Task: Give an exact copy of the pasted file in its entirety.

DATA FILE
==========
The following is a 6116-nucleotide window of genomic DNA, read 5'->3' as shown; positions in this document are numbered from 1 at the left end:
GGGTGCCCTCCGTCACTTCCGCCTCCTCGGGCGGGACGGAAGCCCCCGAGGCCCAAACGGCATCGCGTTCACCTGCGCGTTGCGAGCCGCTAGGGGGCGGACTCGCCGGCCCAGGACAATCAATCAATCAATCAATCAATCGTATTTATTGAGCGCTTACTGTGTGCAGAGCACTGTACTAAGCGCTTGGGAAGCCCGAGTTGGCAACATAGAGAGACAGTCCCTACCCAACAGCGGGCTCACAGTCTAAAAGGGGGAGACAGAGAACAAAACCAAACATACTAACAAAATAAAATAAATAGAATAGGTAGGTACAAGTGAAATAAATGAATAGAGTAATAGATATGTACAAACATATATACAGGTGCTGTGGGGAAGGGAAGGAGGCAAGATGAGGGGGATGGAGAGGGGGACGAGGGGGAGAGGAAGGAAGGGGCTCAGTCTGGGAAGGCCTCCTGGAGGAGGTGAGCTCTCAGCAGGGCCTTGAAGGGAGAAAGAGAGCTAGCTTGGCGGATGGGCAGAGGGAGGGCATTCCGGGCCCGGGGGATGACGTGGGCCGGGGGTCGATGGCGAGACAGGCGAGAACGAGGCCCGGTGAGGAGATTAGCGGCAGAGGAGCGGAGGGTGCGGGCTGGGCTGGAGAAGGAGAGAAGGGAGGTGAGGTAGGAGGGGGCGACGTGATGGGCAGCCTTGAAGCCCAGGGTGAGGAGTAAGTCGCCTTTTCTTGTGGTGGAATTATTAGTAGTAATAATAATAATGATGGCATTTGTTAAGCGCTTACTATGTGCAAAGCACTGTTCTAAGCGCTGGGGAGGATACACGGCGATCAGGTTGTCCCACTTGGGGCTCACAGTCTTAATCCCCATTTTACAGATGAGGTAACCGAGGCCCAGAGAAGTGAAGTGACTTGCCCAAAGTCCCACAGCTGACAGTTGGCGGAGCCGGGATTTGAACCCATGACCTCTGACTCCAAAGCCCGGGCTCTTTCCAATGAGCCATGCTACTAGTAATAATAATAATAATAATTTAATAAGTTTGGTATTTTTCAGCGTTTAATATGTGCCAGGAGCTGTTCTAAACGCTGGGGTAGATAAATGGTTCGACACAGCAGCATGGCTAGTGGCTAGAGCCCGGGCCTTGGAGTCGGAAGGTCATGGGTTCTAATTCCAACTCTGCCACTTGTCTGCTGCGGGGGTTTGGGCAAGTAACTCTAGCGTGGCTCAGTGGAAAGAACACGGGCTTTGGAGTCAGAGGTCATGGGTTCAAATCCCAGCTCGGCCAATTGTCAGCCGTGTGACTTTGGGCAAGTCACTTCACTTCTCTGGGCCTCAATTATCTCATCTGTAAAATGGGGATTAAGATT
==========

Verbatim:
The following is a 6116-nucleotide window of genomic DNA, read 5'->3' as shown; positions in this document are numbered from 1 at the left end:
GGGTGCCCTCCGTCACTTCCGCCTCCTCGGGCGGGACGGAAGCCCCCGAGGCCCAAACGGCATCGCGTTCACCTGCGCGTTGCGAGCCGCTAGGGGGCGGACTCGCCGGCCCAGGACAATCAATCAATCAATCAATCAATCGTATTTATTGAGCGCTTACTGTGTGCAGAGCACTGTACTAAGCGCTTGGGAAGCCCGAGTTGGCAACATAGAGAGACAGTCCCTACCCAACAGCGGGCTCACAGTCTAAAAGGGGGAGACAGAGAACAAAACCAAACATACTAACAAAATAAAATAAATAGAATAGGTAGGTACAAGTGAAATAAATGAATAGAGTAATAGATATGTACAAACATATATACAGGTGCTGTGGGGAAGGGAAGGAGGCAAGATGAGGGGGATGGAGAGGGGGACGAGGGGGAGAGGAAGGAAGGGGCTCAGTCTGGGAAGGCCTCCTGGAGGAGGTGAGCTCTCAGCAGGGCCTTGAAGGGAGAAAGAGAGCTAGCTTGGCGGATGGGCAGAGGGAGGGCATTCCGGGCCCGGGGGATGACGTGGGCCGGGGGTCGATGGCGAGACAGGCGAGAACGAGGCCCGGTGAGGAGATTAGCGGCAGAGGAGCGGAGGGTGCGGGCTGGGCTGGAGAAGGAGAGAAGGGAGGTGAGGTAGGAGGGGGCGACGTGATGGGCAGCCTTGAAGCCCAGGGTGAGGAGTAAGTCGCCTTTTCTTGTGGTGGAATTATTAGTAGTAATAATAATAATGATGGCATTTGTTAAGCGCTTACTATGTGCAAAGCACTGTTCTAAGCGCTGGGGAGGATACACGGCGATCAGGTTGTCCCACTTGGGGCTCACAGTCTTAATCCCCATTTTACAGATGAGGTAACCGAGGCCCAGAGAAGTGAAGTGACTTGCCCAAAGTCCCACAGCTGACAGTTGGCGGAGCCGGGATTTGAACCCATGACCTCTGACTCCAAAGCCCGGGCTCTTTCCAATGAGCCATGCTACTAGTAATAATAATAATAATAATTTAATAAGTTTGGTATTTTTCAGCGTTTAATATGTGCCAGGAGCTGTTCTAAACGCTGGGGTAGATAAATGGTTCGACACAGCAGCATGGCTAGTGGCTAGAGCCCGGGCCTTGGAGTCGGAAGGTCATGGGTTCTAATTCCAACTCTGCCACTTGTCTGCTGCGGGGGTTTGGGCAAGTAACTCTAGCGTGGCTCAGTGGAAAGAACACGGGCTTTGGAGTCAGAGGTCATGGGTTCAAATCCCAGCTCGGCCAATTGTCAGCCGTGTGACTTTGGGCAAGTCACTTCACTTCTCTGGGCCTCAATTATCTCATCTGTAAAATGGGGATTAAGATT